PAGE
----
By Ray Bennett
TORONTO – You don’t expect gentleness and warmth from one of the Farrelly Brothers but that’s exactly what you get in Peter Farrelly’s crowd-pleasing fact-based film ‘Green Book’. Viggo Mortensen and Mahersaha Ali complement each other as fish out of water not just in each other’s company but in the places they visit.
Ali plays the real-life jazz great Don Shirley, a refined, cultured and closeted pianist of the highest rank; so high that his elegant, memento-filled New York apartment is above Carnegie Hall. When he is invited to go on tour in the Deep South, since he is black and it is the 1960s, he wisely decides to take a minder with him. The title refers to a book published at the time that listed places in southern states where African-Americans were welcome. Mortensen plays Tony Vallelonga, known as Tony Lip, a garrulous bouncer at the Copacabana night club who comes well-recommended for being tough, resourceful and honest. He also is a rough-at-the-edges Italian-American with all the attitudes and prejudices you might expect.
Tony is not interested at first but when the Copa closes for a lengthy period of renovation, he decides that Shirley’s offer is too generous to decline so off they set with Tony chattering away, stuffing himself full of food and smoking cigarettes at the wheel while Shirley tries to bite his lip in the rear. There’s nothing too surprising in what they encounter as the South becomes Deeper and the racism more overt but the dynamic between the two men is constantly engaging with smart incidents and clever dialogue. If there’s an element of ‘Driving Miss Daisy’ and a few clichés they don’t detract from a throughly enjoyable time. (No wonder the film picked up the public vote at the end of TIFF18).
Much different from his Oscar-winning turn in ‘Moonlight’, Ali is lean, smooth and endearing while Mortensen is overweight, uncouth and endearing; they make a fine odd couple and both should be in the running for awards along with the picture. One of the producers and screenwriters (along with Farrelly and Brian Hayes Currie) is Tony Lip’s son Nick Vallelonga and apparently both Tony and Shirley became lifelong friends, so their conflict is treated with great affection, but that’s all right. Tony’s family fit the stereotype but Linda Cardellini impresses as his wife. All the crafts are fine and Kris Bowers’s score hits the mark while music supervisor Tom Wolfe has assembled a sumptuous soundtrack of jazz and classical pieces.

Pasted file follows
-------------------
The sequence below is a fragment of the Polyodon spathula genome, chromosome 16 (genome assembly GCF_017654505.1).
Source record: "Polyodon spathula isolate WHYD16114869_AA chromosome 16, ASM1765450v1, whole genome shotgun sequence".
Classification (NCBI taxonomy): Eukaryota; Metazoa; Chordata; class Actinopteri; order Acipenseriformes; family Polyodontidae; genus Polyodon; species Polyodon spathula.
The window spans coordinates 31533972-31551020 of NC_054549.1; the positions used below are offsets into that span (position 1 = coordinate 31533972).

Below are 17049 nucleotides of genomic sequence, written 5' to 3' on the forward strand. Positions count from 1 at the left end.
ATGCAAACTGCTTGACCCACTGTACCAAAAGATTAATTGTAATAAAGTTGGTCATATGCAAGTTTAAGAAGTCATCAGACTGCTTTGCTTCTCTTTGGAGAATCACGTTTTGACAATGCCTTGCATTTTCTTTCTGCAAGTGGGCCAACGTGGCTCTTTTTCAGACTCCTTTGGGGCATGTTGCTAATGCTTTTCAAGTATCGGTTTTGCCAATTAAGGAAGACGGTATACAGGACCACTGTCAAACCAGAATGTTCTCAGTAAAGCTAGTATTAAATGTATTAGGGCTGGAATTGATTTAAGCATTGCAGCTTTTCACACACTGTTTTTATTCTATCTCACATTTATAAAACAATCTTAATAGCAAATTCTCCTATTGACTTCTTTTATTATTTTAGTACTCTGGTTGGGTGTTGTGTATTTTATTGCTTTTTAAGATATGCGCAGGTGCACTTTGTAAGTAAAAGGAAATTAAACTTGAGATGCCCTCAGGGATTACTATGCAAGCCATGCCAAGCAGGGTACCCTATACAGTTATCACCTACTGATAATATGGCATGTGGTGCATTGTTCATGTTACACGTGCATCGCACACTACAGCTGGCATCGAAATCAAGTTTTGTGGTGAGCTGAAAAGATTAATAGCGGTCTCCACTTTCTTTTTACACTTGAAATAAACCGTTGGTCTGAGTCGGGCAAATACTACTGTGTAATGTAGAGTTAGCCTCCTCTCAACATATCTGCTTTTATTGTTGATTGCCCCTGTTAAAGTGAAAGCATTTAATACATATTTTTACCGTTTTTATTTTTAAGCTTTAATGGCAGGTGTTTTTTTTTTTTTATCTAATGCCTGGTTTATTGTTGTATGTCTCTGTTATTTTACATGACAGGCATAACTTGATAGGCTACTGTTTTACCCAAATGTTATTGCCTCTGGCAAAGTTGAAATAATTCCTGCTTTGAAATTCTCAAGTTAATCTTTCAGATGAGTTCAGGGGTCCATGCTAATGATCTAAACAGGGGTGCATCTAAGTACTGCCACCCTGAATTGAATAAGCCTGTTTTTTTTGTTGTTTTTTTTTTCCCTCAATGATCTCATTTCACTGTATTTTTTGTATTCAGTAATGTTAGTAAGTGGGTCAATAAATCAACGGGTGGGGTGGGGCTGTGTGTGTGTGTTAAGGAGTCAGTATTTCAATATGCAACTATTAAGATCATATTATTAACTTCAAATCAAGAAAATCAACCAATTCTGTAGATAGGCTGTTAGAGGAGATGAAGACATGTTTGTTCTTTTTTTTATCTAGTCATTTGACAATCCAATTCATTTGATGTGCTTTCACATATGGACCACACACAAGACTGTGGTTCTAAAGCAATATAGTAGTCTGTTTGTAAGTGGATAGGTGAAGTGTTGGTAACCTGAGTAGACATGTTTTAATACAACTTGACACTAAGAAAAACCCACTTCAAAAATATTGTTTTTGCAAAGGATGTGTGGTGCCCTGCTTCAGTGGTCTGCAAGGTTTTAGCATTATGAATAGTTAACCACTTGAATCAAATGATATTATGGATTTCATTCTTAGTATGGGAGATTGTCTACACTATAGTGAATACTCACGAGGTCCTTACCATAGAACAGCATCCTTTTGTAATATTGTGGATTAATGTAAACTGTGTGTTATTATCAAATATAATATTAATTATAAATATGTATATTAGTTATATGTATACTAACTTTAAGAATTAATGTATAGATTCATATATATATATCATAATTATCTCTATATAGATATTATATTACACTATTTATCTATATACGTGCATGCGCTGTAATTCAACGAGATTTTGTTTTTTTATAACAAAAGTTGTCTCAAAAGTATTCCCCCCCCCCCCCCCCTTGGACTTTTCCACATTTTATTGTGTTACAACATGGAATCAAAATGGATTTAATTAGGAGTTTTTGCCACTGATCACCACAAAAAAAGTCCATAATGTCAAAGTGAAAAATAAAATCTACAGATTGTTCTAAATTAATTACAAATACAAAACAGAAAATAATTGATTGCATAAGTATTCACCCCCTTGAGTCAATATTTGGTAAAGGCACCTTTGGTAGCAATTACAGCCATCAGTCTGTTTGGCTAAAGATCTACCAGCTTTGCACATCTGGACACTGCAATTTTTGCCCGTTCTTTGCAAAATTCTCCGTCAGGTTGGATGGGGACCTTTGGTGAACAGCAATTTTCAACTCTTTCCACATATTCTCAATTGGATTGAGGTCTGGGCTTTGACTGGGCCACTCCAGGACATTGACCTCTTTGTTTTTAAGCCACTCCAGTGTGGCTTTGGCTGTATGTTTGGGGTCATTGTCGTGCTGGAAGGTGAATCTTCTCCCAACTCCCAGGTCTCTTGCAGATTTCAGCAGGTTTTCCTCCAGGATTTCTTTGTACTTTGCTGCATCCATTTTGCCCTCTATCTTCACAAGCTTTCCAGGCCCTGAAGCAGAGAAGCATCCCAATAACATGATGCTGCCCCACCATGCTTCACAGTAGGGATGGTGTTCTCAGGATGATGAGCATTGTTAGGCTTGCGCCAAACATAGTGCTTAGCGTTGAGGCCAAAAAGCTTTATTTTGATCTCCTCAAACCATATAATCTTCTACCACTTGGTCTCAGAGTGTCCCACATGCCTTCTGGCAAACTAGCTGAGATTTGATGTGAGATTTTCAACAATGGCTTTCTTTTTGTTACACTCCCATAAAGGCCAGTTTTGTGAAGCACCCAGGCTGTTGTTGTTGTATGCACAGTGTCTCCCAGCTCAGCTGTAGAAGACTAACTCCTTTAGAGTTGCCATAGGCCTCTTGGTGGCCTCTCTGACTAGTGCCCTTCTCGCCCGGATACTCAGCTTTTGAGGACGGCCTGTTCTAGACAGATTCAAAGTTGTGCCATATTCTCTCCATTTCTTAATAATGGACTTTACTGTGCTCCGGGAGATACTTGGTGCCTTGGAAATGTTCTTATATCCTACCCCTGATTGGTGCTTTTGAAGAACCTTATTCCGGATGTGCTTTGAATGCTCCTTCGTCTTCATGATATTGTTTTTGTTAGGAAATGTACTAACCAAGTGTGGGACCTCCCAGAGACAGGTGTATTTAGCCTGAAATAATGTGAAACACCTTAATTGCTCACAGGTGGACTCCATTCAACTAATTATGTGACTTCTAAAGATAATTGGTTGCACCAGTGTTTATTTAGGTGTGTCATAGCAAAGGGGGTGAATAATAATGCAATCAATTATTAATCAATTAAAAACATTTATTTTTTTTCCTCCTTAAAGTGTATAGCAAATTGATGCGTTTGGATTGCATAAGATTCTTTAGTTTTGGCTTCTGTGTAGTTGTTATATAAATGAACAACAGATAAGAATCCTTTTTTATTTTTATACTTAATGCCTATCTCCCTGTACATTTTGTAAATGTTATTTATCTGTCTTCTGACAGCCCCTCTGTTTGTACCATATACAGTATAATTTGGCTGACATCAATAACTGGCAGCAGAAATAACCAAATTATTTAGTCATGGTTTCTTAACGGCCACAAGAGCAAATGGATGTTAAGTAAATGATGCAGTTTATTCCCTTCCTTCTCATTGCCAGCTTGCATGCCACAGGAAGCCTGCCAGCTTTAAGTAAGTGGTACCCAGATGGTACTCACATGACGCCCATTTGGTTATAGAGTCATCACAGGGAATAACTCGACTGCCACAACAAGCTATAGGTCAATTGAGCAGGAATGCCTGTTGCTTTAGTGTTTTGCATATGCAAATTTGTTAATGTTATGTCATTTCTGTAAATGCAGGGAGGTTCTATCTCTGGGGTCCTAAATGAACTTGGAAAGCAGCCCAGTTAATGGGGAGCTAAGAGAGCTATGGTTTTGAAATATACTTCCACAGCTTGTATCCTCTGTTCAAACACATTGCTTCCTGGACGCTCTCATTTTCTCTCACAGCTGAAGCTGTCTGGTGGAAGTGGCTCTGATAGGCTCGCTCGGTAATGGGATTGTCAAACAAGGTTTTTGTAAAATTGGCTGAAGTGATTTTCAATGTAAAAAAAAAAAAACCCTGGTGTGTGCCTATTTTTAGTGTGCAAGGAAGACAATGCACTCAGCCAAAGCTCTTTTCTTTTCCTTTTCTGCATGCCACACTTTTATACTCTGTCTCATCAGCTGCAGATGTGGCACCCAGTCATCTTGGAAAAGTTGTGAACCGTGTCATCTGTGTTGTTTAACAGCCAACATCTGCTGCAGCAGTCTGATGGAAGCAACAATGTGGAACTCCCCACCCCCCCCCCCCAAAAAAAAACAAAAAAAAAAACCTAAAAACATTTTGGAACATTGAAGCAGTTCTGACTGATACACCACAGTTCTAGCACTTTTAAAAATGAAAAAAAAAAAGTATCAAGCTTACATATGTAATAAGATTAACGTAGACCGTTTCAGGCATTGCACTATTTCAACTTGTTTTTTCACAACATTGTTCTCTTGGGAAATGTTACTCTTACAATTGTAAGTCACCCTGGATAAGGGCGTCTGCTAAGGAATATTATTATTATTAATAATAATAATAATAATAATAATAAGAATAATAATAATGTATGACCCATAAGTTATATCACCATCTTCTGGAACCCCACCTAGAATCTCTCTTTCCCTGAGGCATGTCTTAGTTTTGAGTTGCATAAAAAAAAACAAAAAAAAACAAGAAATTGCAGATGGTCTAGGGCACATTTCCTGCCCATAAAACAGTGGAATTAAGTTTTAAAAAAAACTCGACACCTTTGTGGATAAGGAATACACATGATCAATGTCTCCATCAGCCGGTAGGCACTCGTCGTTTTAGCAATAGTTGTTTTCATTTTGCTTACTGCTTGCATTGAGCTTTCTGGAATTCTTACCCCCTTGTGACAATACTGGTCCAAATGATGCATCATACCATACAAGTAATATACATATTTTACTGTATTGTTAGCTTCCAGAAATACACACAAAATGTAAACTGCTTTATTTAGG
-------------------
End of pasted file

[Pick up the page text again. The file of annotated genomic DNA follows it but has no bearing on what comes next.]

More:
Screened at Toronto International Film Festival; Release dates: US: Nov. 21 (Universal) / UK: Feb.1 (eOne); Cast: Viggo Mortensen, Mahershala Ali, Linda Cardellini, Don Stark, P.J. Byrne, Sebastian Maniscalco, Brian Stepanek, Nick Vallelonga; Director: Peter Farrelly; Writers: Nick Vallelonga, Brian Hayes Currie, Peter Farrelly; Director of photography: Sean Porter; Production designer: Tim Galvin; Music: Kris Bowers; Editor: Patrick J. Don Vito; Costume designer: Betsy Heimann; Producers: Jim Burke, Brian Hayes Currie, Peter Farrelly, Nick Vallelonga, Charles B. Wessler; Executive producers: Steven Farneth, Jonathan King, Kwame Parker, John Sloss, Octavia Spencer; Production: Participant Media, DreamWorks, Amblin Partners, Innisfree Pictures, Wessler Entertainment; Rating: US: PG-13 / UK: 12A; running time: 130 minutes